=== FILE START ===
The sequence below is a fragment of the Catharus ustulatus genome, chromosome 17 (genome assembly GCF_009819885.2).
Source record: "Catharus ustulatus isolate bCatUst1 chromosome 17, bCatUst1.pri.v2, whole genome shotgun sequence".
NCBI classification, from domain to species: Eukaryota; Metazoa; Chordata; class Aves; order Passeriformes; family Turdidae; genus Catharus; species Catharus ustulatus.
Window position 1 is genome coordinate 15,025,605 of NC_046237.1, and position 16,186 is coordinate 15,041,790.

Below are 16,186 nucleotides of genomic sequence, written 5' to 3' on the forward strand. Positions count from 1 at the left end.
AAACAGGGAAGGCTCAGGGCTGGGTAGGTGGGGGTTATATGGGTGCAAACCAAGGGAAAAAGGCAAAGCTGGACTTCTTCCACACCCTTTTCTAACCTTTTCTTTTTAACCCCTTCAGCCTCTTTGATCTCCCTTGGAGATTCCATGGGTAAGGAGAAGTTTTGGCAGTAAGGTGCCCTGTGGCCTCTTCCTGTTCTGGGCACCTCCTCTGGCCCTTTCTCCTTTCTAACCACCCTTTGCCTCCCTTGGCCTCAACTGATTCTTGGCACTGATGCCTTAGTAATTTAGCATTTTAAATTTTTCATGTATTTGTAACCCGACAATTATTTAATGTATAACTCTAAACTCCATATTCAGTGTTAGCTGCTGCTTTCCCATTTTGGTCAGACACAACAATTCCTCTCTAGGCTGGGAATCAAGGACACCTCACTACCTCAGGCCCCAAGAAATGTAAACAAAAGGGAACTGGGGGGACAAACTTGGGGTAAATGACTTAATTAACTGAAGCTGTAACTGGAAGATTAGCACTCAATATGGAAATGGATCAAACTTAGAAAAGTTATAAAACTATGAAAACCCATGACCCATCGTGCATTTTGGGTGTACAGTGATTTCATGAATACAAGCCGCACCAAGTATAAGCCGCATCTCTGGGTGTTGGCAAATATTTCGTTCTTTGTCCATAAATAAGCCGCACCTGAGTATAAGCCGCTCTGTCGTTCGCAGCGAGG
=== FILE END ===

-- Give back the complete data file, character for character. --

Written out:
The sequence below is a fragment of the Catharus ustulatus genome, chromosome 17 (genome assembly GCF_009819885.2).
Source record: "Catharus ustulatus isolate bCatUst1 chromosome 17, bCatUst1.pri.v2, whole genome shotgun sequence".
NCBI classification, from domain to species: Eukaryota; Metazoa; Chordata; class Aves; order Passeriformes; family Turdidae; genus Catharus; species Catharus ustulatus.
Window position 1 is genome coordinate 15,025,605 of NC_046237.1, and position 16,186 is coordinate 15,041,790.

Below are 16,186 nucleotides of genomic sequence, written 5' to 3' on the forward strand. Positions count from 1 at the left end.
AAACAGGGAAGGCTCAGGGCTGGGTAGGTGGGGGTTATATGGGTGCAAACCAAGGGAAAAAGGCAAAGCTGGACTTCTTCCACACCCTTTTCTAACCTTTTCTTTTTAACCCCTTCAGCCTCTTTGATCTCCCTTGGAGATTCCATGGGTAAGGAGAAGTTTTGGCAGTAAGGTGCCCTGTGGCCTCTTCCTGTTCTGGGCACCTCCTCTGGCCCTTTCTCCTTTCTAACCACCCTTTGCCTCCCTTGGCCTCAACTGATTCTTGGCACTGATGCCTTAGTAATTTAGCATTTTAAATTTTTCATGTATTTGTAACCCGACAATTATTTAATGTATAACTCTAAACTCCATATTCAGTGTTAGCTGCTGCTTTCCCATTTTGGTCAGACACAACAATTCCTCTCTAGGCTGGGAATCAAGGACACCTCACTACCTCAGGCCCCAAGAAATGTAAACAAAAGGGAACTGGGGGGACAAACTTGGGGTAAATGACTTAATTAACTGAAGCTGTAACTGGAAGATTAGCACTCAATATGGAAATGGATCAAACTTAGAAAAGTTATAAAACTATGAAAACCCATGACCCATCGTGCATTTTGGGTGTACAGTGATTTCATGAATACAAGCCGCACCAAGTATAAGCCGCATCTCTGGGTGTTGGCAAATATTTCGTTCTTTGTCCATAAATAAGCCGCACCTGAGTATAAGCCGCTCTGTCGTTCGCAGCGAGG